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Posts Tagged 'lunar-eclipse opposition-of-mars'

5 Simple Ways to See and Photograph the Lunar Eclipse and the Opposition of Mars

July 13 2018, Marcus Schenk

Attention all lovers of nature, amateur astronomers and night owls: the night of the 27th of July, 2018 will be totally different.  In this particular night, we will experience the Opposition of Mars and a rare Total Lunar Eclipse in Europe!  It is sure to be a midnight Summer dream, in the middle of warm temperatures and mystical experiences.

In this article, you will learn about, that which you can use to observe and photograph the Total Lunar Eclipse and Mars.

Another interesting point: currently, there are a number of other planets to see. Now is the perfect opportunity to jump into Astronomy.  You will be rewarded with a fireworks show of planets.  Mars, Jupiter, Venus and Saturn are waiting for you to rediscover them!

As the night slowly falls, the Moon will rise in the southeast.  Our satellite will look unusual and simultaneously fascinating.  Almost completely eclipsed, it will rise higher and higher.  The “blood Moon”,  which evoked fears and superstitions of death and destruction in earlier times, will be visible for us to witness with our knowledge and science in a relaxing manner and with a smile.

The highlight of this year: at a length of 1 hour and 44 minutes of totality, we will get to enjoy the longest Lunar Eclipse of the century! More information about this event is available below.

Now you can read on to learn about the 5 ways and effective products, to observe the Moon and the Planets. Let’s go!

 

1. Discover the Sky with Binoculars

The lunar eclipse is visible with the naked eye,  but with a pair of binoculars, the Moon in the Earth’s shadow becomes an especially intense experience. For an great observation, we recommend the Omegon Binoculars Nightstar 20×80.  These binos are a great alternative to a telescope or as an entry into Astronomy.  They are bright and something that you can always carry with you.  Just point the binos to the sky or mount them on a tripod.  Then you will see the Moon in all its glory and innumerable craters.  It is amazing with both eyes, as if you were there.  But there is more.  You can can even view  Jupiter and its moons as well as starclusters, such as the Pleiades or the Andromeda Galaxy.

Großfernglas 20x80

The Omegon Binoculars 20×80

2. Getting closer with a telescope

Much like a mega zoom into the cosmos: A telescope allows you to see real detail. Observe the entire Moon, singular lunar craters, Jupiter, or Saturn with its massive system of rings. However you want.  The possibilities are endless!  With a greater magnification, only available with telescopes, you will be able to see Mars for the planet that it is and not just the red “star” in the night sky.  The Omegon AC 70/700 AZ-2 is the most budget-friendly entry point.  With a 70mm aperture, it collects 100 times more light than the naked eye.  The eyepieces enable a 35x and 70x magnification, or in combination with a barlow lense up to 140x.  More details and more resolution is available in the Omegon AC 90/1000 EQ-2.  The telescope is our tip for entry into lunar and planetary observing.  With a 90mm aperture, you will be able to see many details, such as the cloud bands on Jupiter or the polar caps on Mars.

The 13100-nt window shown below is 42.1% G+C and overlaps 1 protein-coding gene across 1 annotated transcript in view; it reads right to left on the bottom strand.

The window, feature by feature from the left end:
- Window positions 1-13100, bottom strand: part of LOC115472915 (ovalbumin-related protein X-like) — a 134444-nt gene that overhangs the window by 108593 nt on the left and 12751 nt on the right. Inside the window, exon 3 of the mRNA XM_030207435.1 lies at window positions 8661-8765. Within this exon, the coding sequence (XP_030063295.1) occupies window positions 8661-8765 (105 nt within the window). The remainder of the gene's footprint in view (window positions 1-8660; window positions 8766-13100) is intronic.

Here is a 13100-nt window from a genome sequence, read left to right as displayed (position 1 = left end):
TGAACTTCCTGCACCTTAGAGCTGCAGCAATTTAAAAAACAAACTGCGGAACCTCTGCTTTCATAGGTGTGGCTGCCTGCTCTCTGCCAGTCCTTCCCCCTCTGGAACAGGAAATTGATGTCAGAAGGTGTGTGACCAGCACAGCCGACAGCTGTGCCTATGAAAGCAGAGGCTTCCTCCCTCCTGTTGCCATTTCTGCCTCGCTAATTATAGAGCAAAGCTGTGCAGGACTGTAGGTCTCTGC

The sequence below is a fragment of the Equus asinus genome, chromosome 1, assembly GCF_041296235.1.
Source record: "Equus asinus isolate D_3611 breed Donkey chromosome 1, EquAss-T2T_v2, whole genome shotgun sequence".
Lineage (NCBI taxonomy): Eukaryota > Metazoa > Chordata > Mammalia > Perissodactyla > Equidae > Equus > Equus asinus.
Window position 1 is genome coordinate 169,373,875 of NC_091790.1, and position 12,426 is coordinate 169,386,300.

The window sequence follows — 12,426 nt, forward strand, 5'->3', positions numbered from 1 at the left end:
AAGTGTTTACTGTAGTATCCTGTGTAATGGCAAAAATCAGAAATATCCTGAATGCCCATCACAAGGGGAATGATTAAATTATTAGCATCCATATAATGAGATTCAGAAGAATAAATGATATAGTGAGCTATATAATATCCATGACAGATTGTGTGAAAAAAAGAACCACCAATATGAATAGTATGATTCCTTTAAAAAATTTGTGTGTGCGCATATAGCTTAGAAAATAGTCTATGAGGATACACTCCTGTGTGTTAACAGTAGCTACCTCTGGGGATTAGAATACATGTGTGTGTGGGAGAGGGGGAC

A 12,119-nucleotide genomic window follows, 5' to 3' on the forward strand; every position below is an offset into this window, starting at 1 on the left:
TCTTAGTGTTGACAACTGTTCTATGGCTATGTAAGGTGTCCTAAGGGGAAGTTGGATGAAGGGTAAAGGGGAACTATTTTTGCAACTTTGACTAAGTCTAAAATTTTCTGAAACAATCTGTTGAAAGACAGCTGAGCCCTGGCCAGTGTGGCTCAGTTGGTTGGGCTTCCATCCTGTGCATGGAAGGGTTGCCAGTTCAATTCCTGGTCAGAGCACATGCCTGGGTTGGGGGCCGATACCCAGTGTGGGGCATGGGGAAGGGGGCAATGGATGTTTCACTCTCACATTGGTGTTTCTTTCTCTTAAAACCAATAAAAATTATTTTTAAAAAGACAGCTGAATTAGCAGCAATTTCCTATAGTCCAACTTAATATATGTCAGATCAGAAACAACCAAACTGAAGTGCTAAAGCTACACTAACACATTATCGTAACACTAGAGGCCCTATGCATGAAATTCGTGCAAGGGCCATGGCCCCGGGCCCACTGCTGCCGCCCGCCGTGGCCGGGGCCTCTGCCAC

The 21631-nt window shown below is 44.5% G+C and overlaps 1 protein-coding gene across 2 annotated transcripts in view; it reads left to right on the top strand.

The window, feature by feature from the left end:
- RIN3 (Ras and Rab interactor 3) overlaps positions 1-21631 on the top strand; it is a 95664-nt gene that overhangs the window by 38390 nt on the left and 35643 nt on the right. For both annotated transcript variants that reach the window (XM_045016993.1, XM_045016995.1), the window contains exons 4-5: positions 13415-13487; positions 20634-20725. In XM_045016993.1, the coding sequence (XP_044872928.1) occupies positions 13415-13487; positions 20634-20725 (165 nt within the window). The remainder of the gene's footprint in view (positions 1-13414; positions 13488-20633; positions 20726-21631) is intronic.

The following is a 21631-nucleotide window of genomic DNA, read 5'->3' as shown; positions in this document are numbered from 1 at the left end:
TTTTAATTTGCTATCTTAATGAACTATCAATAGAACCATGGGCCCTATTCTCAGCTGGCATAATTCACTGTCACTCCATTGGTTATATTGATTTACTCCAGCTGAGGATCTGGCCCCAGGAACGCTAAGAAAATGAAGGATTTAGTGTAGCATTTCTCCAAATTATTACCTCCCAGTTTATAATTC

Einsteigerteleskop

The Omegon AC 90/1000 EQ-2 – Recommendation for entry into Astronomy

3. The simplest way to your own astrophotos

A photo of the lunar eclipse?  It’s possible with the simplest tools.

With a telescope, the path to your own photos is just a small step.  The best camera for such a task is right in your pocket: your smartphone!  Pick up a Smartphone adapter, which will keep your phone perfectly positioned above the eyepiece.  We also offer the more budget-friendly Omegon Smartphone Adapter, which demands a bit of finesse or the Omegon Easypic Universal.  This smartphone adapter is a self-centering and easy-to-use device.  It only takes one minute and you will already have taken your own lunar photo.

Smartphoneadapter

Omegon Easypic Universal Smartphone adapter

4. The right eyepiece is decisive, when it comes to details

With eyepieces, you often must separate the wheat from the chaff.  An eyepiece is essentially an extended arm of the telescope’s optic and you should put a lot of stock into selection, just as you would with a telescope itself.  A good tip would be to replace old or standard eyepieces with high quality ones, which can provide you with a significantly better image.  Excellent crispness and great contrast can be found in the Omegon LE Planetry Eyepieces for all 1,25“.  The customer reviews range from “just fantastic” to “you cannot believe it”.

The Family of Omegon LE Planetary Eyepieces

5. Color filters for better contrast

Much like a chain, the planets of Venus, Jupiter, Saturn and Mars will appear to us in a line, and all after darkness has fallen, during the most comfortable time of year.  The constellation of planets is so rare, that now is the time to jump into astronomy.  Amateurs can easily pinpoint the planets and see details of each.  Polar caps and other structures on Mars, or the big red dot on Jupiter become more visible with the appropriate color filters.  Placed into the eyepiece, filters can lead to an epiphany for any motivated observer.  The Omegon Color filter set features the most important ones for all planets.  Other contrast filters or our Lunar Filter are also a helpful inclusion to your collection.

Farbfilter für die Planetenbeobachtung

Color filter set with 6 color filters

 

Other information about the Total Lunar Eclipse and the Mars Opposition is available here:

Infographic: Total Lunar Eclipse on the 27th of June 2018

Mars Opposition 2018: How to Observe Mars and its Details

 

15.10.2019
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